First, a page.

We tested H-EnKF on a two-layer quasi-geostrophic (QG) test case that consists of a set of nonlinear partial differential equations that represent turbulence in the atmosphere and ocean. Here we use \(n_D \approx O(10^3)\)—comparable to the system’s dimension—and \(n_N \approx O(10)\). The large \(n_D\) is affordable because of the low computational cost of the trained data-driven surrogate (cost of \(1 \: n_N=200 \: n_D\)). From this ensemble of forecasts, we estimate the background covariance matrix \(\boldsymbol{P_D}\) (equation (1) in Figure 1) and the Kalman gain \(\boldsymbol{K_D}\) (equation (2) in Figure 1). Due to the large ensembles, this covariance matrix is less susceptible to spurious correlations and does not require localization or any other modification. Next, we use the \(n_N\) ensembles from numerical integrations of the QG equations to obtain the background forecast. Finally, we compute an analysis state \(\boldsymbol{\overline{X}_a}\) that serves as the improved initial condition for forecasting by the dynamical model. For the same computational cost, H-EnKF is accurate and stable while EnKF suffers from filter divergence in the absence of localization (see Figure 2).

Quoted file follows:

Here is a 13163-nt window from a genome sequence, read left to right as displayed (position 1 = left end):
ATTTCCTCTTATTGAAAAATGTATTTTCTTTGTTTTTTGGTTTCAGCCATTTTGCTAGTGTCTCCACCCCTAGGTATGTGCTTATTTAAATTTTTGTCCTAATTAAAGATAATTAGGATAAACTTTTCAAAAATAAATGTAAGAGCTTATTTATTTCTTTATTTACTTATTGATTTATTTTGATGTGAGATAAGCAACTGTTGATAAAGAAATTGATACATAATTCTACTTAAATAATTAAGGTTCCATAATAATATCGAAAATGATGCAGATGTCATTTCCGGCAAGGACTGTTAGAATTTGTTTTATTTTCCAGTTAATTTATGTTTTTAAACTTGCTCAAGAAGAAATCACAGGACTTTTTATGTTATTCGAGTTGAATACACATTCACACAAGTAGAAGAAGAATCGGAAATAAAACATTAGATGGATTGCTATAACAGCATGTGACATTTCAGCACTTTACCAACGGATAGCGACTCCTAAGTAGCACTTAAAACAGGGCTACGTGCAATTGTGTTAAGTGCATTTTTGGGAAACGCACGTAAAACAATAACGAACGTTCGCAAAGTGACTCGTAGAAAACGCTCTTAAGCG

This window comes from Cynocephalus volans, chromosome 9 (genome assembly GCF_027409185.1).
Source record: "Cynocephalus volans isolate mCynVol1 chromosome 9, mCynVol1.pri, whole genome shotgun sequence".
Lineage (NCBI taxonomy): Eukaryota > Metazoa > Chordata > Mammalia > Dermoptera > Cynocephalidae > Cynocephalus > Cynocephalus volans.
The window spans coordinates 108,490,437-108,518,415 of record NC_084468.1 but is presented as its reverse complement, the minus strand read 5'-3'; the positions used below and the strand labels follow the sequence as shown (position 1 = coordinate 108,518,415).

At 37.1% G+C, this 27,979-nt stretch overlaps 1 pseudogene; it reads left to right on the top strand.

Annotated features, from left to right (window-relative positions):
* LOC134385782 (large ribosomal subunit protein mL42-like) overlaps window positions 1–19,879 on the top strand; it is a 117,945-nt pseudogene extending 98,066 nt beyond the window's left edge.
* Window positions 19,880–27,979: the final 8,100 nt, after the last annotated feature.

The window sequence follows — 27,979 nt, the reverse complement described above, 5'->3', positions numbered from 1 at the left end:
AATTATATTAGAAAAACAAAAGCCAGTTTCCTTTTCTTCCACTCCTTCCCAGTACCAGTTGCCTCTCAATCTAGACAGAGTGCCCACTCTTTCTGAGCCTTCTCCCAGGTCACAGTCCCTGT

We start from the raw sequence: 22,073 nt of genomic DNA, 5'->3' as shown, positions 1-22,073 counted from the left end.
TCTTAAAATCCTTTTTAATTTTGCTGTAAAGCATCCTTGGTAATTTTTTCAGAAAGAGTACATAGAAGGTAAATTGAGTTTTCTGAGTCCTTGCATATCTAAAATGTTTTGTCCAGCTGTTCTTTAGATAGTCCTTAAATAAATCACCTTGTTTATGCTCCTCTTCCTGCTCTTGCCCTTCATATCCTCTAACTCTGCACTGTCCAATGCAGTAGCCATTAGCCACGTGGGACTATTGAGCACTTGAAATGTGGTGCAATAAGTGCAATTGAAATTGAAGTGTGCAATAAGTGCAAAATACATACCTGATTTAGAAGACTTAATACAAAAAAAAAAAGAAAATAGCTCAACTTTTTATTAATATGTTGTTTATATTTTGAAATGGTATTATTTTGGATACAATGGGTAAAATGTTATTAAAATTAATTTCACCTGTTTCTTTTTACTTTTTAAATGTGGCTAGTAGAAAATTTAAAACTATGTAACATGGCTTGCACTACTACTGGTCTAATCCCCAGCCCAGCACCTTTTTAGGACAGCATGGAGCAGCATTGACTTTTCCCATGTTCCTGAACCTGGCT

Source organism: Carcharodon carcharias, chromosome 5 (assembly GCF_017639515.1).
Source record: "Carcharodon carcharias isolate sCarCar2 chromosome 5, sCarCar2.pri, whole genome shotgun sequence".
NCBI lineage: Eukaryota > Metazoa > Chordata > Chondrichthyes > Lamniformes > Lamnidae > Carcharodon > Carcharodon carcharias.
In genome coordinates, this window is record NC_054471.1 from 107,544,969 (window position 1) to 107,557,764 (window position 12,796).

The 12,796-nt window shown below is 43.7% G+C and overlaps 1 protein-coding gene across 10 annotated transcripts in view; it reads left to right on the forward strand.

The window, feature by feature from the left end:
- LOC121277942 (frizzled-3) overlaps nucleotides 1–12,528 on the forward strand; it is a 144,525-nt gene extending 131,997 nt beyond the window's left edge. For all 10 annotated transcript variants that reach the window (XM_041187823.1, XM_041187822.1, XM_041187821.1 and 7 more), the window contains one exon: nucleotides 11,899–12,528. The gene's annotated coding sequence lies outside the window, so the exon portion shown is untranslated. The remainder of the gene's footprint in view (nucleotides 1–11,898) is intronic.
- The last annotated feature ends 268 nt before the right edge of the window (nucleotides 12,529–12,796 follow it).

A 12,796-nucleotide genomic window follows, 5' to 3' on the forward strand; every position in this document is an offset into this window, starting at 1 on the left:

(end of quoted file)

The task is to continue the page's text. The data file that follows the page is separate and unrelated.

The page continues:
Although we have limited our discussion of H-EnKF to the context of weather forecasting, this hybrid approach can be useful in a broad range of applications in engineering and natural systems, thus making the implementation of ensemble-based DA affordable and straightforward. The method is nonintrusive in that no modification of the numerical model is necessary; the main component to build is a data-driven surrogate model (an emulator, also known as a *digital twin*) that ultimately performs short-term forecasts with reasonable accuracy.